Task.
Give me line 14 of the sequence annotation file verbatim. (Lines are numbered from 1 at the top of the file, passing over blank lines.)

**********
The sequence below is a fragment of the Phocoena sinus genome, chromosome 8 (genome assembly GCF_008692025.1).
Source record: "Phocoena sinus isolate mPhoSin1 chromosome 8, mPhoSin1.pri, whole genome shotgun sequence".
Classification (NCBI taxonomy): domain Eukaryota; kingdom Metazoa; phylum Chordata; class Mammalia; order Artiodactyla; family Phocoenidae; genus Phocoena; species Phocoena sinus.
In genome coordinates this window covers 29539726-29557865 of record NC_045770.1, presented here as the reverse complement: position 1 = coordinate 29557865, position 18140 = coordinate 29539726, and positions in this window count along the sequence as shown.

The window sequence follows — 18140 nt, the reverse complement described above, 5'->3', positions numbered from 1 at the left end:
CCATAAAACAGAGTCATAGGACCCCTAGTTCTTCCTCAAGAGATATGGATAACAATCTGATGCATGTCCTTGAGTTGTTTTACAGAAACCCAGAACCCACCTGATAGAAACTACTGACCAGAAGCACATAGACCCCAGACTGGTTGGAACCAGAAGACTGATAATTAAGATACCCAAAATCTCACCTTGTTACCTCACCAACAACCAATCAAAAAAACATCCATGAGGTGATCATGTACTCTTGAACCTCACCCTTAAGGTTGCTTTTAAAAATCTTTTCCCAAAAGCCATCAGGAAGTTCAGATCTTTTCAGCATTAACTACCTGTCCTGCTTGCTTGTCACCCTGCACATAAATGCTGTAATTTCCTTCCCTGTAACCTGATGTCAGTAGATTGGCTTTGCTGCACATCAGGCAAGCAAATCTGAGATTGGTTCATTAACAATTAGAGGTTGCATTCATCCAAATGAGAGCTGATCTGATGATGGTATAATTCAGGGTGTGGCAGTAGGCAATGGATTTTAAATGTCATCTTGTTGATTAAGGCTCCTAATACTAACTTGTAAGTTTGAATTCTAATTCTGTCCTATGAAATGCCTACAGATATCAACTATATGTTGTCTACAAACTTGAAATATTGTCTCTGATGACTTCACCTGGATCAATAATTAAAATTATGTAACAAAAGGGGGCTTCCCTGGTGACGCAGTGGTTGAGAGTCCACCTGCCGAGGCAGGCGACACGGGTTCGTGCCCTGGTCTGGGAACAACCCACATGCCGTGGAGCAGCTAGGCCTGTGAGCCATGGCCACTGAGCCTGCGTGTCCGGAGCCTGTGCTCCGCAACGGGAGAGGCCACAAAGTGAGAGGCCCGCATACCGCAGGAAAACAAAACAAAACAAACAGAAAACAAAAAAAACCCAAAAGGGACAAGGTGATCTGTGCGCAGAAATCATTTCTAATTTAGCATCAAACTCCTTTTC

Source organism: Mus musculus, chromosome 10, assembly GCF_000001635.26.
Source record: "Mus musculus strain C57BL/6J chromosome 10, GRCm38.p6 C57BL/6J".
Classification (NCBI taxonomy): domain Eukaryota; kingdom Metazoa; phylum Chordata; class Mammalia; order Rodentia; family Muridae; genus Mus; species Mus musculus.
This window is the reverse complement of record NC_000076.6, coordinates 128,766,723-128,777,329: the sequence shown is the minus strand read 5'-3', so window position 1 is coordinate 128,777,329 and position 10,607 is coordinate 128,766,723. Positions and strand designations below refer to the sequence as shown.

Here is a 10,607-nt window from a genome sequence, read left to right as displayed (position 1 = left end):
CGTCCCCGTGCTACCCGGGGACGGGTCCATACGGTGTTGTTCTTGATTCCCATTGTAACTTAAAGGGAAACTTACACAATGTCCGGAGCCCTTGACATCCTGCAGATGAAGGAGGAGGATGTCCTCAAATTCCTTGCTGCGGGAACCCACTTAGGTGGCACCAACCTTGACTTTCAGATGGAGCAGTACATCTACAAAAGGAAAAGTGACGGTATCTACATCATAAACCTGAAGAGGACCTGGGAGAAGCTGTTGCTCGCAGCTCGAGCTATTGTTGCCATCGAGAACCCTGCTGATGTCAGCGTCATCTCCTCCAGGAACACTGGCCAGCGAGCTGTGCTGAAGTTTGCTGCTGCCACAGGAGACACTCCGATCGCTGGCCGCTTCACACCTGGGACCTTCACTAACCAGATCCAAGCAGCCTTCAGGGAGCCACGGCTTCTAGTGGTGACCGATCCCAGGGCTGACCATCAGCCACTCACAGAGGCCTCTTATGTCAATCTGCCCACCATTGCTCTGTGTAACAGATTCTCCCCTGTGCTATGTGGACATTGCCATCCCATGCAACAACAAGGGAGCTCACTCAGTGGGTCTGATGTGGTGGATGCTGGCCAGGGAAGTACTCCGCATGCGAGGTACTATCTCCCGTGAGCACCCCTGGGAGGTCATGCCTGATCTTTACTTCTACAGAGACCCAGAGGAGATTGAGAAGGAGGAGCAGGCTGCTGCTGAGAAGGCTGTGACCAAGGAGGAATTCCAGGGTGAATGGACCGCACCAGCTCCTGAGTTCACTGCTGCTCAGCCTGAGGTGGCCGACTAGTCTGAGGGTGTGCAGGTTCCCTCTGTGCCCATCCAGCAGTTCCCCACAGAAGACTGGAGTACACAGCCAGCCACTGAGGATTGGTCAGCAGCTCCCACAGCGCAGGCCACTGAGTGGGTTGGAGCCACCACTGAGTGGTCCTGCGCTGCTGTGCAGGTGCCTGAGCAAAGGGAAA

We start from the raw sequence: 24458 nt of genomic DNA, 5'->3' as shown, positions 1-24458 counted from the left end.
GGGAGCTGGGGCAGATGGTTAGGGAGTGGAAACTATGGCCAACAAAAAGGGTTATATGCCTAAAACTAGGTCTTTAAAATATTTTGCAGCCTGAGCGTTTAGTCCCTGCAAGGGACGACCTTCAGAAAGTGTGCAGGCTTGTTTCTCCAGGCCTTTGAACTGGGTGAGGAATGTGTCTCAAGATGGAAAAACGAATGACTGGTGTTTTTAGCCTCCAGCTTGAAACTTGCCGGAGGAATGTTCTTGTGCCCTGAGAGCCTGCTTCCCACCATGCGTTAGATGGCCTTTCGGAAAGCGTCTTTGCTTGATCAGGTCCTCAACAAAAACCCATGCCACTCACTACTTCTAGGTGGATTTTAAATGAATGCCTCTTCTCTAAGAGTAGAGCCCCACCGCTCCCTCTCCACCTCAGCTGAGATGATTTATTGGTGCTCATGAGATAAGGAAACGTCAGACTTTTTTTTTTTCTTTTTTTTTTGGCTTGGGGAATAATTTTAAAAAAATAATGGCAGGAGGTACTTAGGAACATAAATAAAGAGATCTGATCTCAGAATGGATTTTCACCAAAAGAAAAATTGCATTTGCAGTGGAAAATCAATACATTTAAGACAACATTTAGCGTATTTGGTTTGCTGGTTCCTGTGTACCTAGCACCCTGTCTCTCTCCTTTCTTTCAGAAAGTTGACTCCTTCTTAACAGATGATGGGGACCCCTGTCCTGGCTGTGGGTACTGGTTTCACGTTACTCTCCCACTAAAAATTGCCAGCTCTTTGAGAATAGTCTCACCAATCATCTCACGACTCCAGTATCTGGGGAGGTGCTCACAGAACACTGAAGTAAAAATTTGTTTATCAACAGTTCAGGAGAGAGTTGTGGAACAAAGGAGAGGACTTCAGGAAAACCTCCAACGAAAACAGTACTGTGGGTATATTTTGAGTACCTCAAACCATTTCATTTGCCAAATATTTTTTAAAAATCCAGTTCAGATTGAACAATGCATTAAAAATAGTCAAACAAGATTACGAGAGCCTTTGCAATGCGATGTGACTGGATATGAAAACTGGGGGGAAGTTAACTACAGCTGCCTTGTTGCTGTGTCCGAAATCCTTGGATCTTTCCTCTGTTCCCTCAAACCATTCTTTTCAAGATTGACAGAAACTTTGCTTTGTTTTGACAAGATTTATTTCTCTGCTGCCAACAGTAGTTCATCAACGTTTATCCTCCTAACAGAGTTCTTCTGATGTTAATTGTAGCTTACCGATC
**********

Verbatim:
GGGAGCTGGGGCAGATGGTTAGGGAGTGGAAACTATGGCCAACAAAAAGGGTTATATGCCTAAAACTAGGTCTTTAAAATATTTTGCAGCCTGAGCGTTTAGTCCCTGCAAGGGACGACCTTCAGAAAGTGTGCAGGCTTGTTTCTCCAGGCCTTTGAACTGGGTGAGGAATGTGTCTCAAGATGGAAAAACGAATGACTGGTGTTTTTAGCCTCCAGCTTGAAACTTGCCGGAGGAATGTTCTTGTGCCCTGAGAGCCTGCTTCCCACCATGCGTTAGATGGCCTTTCGGAAAGCGTCTTTGCTTGATCAGGTCCTCAACAAAAACCCATGCCACTCACTACTTCTAGGTGGATTTTAAATGAATGCCTCTTCTCTAAGAGTAGAGCCCCACCGCTCCCTCTCCACCTCAGCTGAGATGATTTATTGGTGCTCATGAGATAAGGAAACGTCAGACTTTTTTTTTTTCTTTTTTTTTTGGCTTGGGGAATAATTTTAAAAAAATAATGGCAGGAGGTACTTAGGAACATAAATAAAGAGATCTGATCTCAGAATGGATTTTCACCAAAAGAAAAATTGCATTTGCAGTGGAAAATCAATACATTTAAGACAACATTTAGCGTATTTGGTTTGCTGGTTCCTGTGTACCTAGCACCCTGTCTCTCTCCTTTCTTTCAGAAAGTTGACTCCTTCTTAACAGATGATGGGGACCCCTGTCCTGGCTGTGGGTACTGGTTTCACGTTACTCTCCCACTAAAAATTGCCAGCTCTTTGAGAATAGTCTCACCAATCATCTCACGACTCCAGTATCTGGGGAGGTGCTCACAGAACACTGAAGTAAAAATTTGTTTATCAACAGTTCAGGAGAGAGTTGTGGAACAAAGGAGAGGACTTCAGGAAAACCTCCAACGAAAACAGTACTGTGGGTATATTTTGAGTACCTCAAACCATTTCATTTGCCAAATATTTTTTAAAAATCCAGTTCAGATTGAACAATGCATTAAAAATAGTCAAACAAGATTACGAGAGCCTTTGCAATGCGATGTGACTGGATATGAAAACTGGGGGGAAGTTAACTACAGCTGCCTTGTTGCTGTGTCCGAAATCCTTGGATCTTTCCTCTGTTCCCTCAAACCATTCTTTTCAAGATTGACAGAAACTTTGCTTTGTTTTGACAAGATTTATTTCTCTGCTGCCAACAGTAGTTCATCAACGTTTATCCTCCTAACAGAGTTCTTCTGATGTTAATTGTAGCTTACCGATC